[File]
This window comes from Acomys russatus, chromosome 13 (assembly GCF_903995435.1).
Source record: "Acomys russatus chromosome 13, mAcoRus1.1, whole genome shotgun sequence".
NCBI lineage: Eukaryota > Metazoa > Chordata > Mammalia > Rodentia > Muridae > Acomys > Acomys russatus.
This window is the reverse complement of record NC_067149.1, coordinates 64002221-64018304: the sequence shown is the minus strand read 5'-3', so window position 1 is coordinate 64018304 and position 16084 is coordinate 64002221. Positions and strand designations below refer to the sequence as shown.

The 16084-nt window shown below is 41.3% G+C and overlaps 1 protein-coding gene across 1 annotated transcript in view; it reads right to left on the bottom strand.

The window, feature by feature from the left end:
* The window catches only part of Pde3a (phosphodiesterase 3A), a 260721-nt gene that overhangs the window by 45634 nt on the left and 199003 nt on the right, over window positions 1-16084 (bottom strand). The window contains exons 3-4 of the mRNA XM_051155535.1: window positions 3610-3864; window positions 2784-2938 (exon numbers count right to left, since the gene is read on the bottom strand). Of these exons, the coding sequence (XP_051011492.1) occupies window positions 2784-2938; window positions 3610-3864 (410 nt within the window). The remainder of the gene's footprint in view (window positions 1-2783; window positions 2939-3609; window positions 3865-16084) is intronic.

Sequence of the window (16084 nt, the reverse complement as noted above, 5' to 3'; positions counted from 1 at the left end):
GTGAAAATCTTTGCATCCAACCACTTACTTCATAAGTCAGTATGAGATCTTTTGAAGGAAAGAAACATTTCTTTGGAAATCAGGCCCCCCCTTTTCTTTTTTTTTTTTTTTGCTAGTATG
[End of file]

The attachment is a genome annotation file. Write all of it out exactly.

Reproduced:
This window comes from Acomys russatus, chromosome 13 (assembly GCF_903995435.1).
Source record: "Acomys russatus chromosome 13, mAcoRus1.1, whole genome shotgun sequence".
NCBI lineage: Eukaryota > Metazoa > Chordata > Mammalia > Rodentia > Muridae > Acomys > Acomys russatus.
This window is the reverse complement of record NC_067149.1, coordinates 64002221-64018304: the sequence shown is the minus strand read 5'-3', so window position 1 is coordinate 64018304 and position 16084 is coordinate 64002221. Positions and strand designations below refer to the sequence as shown.

The 16084-nt window shown below is 41.3% G+C and overlaps 1 protein-coding gene across 1 annotated transcript in view; it reads right to left on the bottom strand.

The window, feature by feature from the left end:
* The window catches only part of Pde3a (phosphodiesterase 3A), a 260721-nt gene that overhangs the window by 45634 nt on the left and 199003 nt on the right, over window positions 1-16084 (bottom strand). The window contains exons 3-4 of the mRNA XM_051155535.1: window positions 3610-3864; window positions 2784-2938 (exon numbers count right to left, since the gene is read on the bottom strand). Of these exons, the coding sequence (XP_051011492.1) occupies window positions 2784-2938; window positions 3610-3864 (410 nt within the window). The remainder of the gene's footprint in view (window positions 1-2783; window positions 2939-3609; window positions 3865-16084) is intronic.

Sequence of the window (16084 nt, the reverse complement as noted above, 5' to 3'; positions counted from 1 at the left end):
GTGAAAATCTTTGCATCCAACCACTTACTTCATAAGTCAGTATGAGATCTTTTGAAGGAAAGAAACATTTCTTTGGAAATCAGGCCCCCCCTTTTCTTTTTTTTTTTTTTTGCTAGTATG